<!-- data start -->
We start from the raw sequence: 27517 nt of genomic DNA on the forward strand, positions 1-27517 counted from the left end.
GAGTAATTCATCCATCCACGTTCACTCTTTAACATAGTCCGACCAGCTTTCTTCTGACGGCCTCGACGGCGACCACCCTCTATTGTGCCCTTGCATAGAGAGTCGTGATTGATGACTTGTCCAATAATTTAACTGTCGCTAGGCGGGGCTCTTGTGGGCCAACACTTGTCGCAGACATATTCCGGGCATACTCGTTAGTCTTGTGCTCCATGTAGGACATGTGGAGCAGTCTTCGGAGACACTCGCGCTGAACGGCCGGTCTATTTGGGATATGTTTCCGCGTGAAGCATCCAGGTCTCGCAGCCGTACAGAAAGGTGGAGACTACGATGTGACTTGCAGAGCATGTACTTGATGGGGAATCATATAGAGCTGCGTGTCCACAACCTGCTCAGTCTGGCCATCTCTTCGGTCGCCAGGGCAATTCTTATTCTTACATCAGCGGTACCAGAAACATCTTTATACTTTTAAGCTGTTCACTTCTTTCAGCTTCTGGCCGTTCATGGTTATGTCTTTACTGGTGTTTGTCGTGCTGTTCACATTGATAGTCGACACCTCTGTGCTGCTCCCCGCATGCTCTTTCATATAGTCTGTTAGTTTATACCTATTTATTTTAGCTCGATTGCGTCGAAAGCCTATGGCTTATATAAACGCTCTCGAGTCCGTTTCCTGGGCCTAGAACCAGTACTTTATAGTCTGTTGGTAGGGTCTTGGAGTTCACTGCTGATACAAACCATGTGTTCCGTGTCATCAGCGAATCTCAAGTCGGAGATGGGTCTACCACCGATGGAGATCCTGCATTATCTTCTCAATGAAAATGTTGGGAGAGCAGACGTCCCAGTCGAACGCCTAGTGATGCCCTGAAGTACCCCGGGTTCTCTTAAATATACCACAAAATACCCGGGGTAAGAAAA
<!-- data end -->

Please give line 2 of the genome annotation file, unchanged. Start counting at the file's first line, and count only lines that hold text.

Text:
GAGTAATTCATCCATCCACGTTCACTCTTTAACATAGTCCGACCAGCTTTCTTCTGACGGCCTCGACGGCGACCACCCTCTATTGTGCCCTTGCATAGAGAGTCGTGATTGATGACTTGTCCAATAATTTAACTGTCGCTAGGCGGGGCTCTTGTGGGCCAACACTTGTCGCAGACATATTCCGGGCATACTCGTTAGTCTTGTGCTCCATGTAGGACATGTGGAGCAGTCTTCGGAGACACTCGCGCTGAACGGCCGGTCTATTTGGGATATGTTTCCGCGTGAAGCATCCAGGTCTCGCAGCCGTACAGAAAGGTGGAGACTACGATGTGACTTGCAGAGCATGTACTTGATGGGGAATCATATAGAGCTGCGTGTCCACAACCTGCTCAGTCTGGCCATCTCTTCGGTCGCCAGGGCAATTCTTATTCTTACATCAGCGGTACCAGAAACATCTTTATACTTTTAAGCTGTTCACTTCTTTCAGCTTCTGGCCGTTCATGGTTATGTCTTTACTGGTGTTTGTCGTGCTGTTCACATTGATAGTCGACACCTCTGTGCTGCTCCCCGCATGCTCTTTCATATAGTCTGTTAGTTTATACCTATTTATTTTAGCTCGATTGCGTCGAAAGCCTATGGCTTATATAAACGCTCTCGAGTCCGTTTCCTGGGCCTAGAACCAGTACTTTATAGTCTGTTGGTAGGGTCTTGGAGTTCACTGCTGATACAAACCATGTGTTCCGTGTCATCAGCGAATCTCAAGTCGGAGATGGGTCTACCACCGATGGAGATCCTGCATTATCTTCTCAATGAAAATGTTGGGAGAGCAGACGTCCCAGTCGAACGCCTAGTGATGCCCTGAAGTACCCCGGGTTCTCTTAAATATACCACAAAATACCCGGGGTAAGAAAA